E.D nurses "set up to fail" - page 4
Hi, I'm currently a nursing student about to graduate in May (2012). I am working as a nurse intern in a level 1 trauma hospital and got the chance to work in the E.D the other night. I loved the environment but when talking to... Read More
- 0Feb 27, '12 by ~*Stargazer*~I think it's important to note that the JC and CMS standards are for CAP. Some institutions apply them to *all* patients in respiratory distress in order to increase their compliance. In doing so, patients that don't need antibiotics are getting them, which contributes to antibiotic resistance. This is what I find silly.
I find it hard to believe that the antibiotic order was six hours old, if the patient was in the ED for six hours. It just doesn't make any sense. Nor does it make sense that the midlevels meet all the ambulances at the door. Am I calling you a liar? No. You put that word in my mouth. I'm just pointing out things that don't make sense to me.
- 0Feb 29, '12 by canoeheadBased only on my own development as a nurse the ER was way, way, WAY too much for me as a new grad. I might have managed in urgent care, but I wouldn't have learned as much as I did working on the floor. Even 6-7 years into my career I seriously had no idea how much I didn't know, and it was better for me and the patients to get more critical care experience. Granted, that could have happened in a mentoring ER situation, but new grads, be careful. Just emotionally, at 19, I wasn't ready to deal with the ER situations.
About your prof's statement, that we are set up to fail, my initial reaction was that we get the ICU level patients, (and a lot of our med/surg folk are ICU level for the first hour or so.) but don't get ICU staffing. So if I get 4 level 2 patients at 30 min intervals, and they all need multiple interventions and ongoing assessments, I'd better know by just looking who is having the real MI, and who has gas and anxiety. We can get called into a trauma, but we still have 3 other patients. Our coworkers will help, but the ultimate responsibility stays with the assigned RN, at least in my ER.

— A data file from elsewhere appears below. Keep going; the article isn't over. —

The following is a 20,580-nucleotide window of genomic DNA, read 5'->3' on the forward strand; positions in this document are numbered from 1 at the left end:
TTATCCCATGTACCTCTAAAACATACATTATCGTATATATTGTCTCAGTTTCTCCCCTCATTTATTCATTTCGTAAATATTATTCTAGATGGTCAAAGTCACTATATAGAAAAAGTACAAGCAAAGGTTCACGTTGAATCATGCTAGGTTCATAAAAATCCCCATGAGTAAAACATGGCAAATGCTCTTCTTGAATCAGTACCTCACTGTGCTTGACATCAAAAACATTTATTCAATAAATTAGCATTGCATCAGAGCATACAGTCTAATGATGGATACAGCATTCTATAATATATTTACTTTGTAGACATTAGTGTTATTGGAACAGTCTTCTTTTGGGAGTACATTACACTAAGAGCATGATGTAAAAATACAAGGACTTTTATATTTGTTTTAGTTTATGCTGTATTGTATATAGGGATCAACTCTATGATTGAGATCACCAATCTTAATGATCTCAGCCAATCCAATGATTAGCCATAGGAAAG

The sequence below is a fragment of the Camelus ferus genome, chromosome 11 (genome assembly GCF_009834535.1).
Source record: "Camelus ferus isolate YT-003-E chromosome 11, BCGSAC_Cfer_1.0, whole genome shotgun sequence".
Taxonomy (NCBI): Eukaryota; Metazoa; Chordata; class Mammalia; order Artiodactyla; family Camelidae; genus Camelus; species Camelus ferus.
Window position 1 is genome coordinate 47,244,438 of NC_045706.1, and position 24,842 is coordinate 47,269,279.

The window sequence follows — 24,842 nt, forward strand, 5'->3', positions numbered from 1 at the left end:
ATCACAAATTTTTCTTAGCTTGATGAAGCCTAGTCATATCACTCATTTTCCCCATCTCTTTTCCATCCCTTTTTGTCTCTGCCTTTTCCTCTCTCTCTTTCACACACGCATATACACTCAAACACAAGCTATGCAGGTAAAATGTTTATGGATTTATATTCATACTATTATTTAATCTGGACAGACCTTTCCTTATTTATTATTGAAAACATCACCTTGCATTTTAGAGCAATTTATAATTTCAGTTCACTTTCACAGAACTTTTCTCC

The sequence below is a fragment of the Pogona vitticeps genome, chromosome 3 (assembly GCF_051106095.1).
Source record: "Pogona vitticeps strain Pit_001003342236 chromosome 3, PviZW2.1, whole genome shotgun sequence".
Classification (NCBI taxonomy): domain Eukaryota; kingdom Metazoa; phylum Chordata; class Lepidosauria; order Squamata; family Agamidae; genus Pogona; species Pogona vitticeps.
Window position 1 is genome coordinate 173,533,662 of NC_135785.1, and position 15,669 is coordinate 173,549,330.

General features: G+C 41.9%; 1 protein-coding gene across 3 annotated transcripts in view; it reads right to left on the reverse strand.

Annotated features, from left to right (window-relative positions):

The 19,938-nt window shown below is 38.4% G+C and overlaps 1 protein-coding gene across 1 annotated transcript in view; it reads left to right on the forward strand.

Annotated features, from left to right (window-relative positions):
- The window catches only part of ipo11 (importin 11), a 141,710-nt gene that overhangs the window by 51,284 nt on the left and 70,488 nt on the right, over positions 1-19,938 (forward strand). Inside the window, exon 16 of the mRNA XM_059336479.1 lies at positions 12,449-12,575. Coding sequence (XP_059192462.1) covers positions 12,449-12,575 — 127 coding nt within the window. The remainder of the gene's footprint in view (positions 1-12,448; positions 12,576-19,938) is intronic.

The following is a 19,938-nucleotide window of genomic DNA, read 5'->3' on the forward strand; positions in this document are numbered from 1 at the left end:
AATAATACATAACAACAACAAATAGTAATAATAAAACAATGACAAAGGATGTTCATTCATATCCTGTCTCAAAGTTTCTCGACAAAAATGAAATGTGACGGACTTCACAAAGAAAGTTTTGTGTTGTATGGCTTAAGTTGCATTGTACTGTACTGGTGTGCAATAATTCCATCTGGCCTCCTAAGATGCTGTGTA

I recently came out of a trauma room and did a quick peek around at my other people. My coworkers had checked that they got meds and ordered tests, but no one had gotten fed, and someone who had come back from Xray was still on the portable tank. The tank read empty, but there was still gas coming out, so she was probably 5min from going dry. I was once in with an 80yo who was going in and out of Vtach for a couple hours. You cannot physically leave the room if you have someone like that, but I was still assigned other patients. Yes, you can do written follow up to your manager, but once you accept report those people are yours, unless you can report off to someone else. When you accept report in the ER you have no way of knowing what will come next, and no way to dump your other patients if one goes south.
- 0Quote from Sezgirl866 weeks seems pretty short. Our hospital makes all new Grads have 6 month orientation all while taking new grad classes geared towards the ER. Even the experienced nurses get about 8-12 weeks (experienced non ED nurses)i couldnt agree with you more!!
i am a new grad in the ED (i am just in my 3rd week now)
Luckily the newgrad program that I am on allows me to have 6 weeks orientation with a preceptor (an amazing nurse-- i am very lucky!) so i am not completely thrown into the deep end on my own... i recommend finding out how long of an orientation you get because i really think it is crucial. I am slowly learning how to handle 2-5 patient loads. All of the staff have been welcoming and extremely supportive given the chaotic (organized) environment!
I have had previous experience as an EMT which was a HUGE help.
My advice to you as a student is don't just stand and observe thinking that you will do it next time... just get into it!! Ask to do things.. ask other staff if they need help (if you have time to spare of course)
- 1Feb 29, '12 by GM2RNQuote from AltraThough this is not a floor vs. ED thread ... I find it interesting that you pin deficiencies in physician orders on the nurse. Many a time when giving report I have found myself saying, yes, that really is his blood sugar ... that's why he's being admitted. If it was a fast fix, we'd have done it and discharged him.
Back to the regularly scheduled thread ...
Altra, I thought the exact same thing when I read that post. If there were that many issues with that pt at the time of admission then the ED doc is seriously incompetent. On the other hand, I would also expect that the ED RN should be competent enough to question the pt's condition and have good answers ready for the receiving RN if there are any, and if not, advocate for the pt and have the doc address the issues of concern.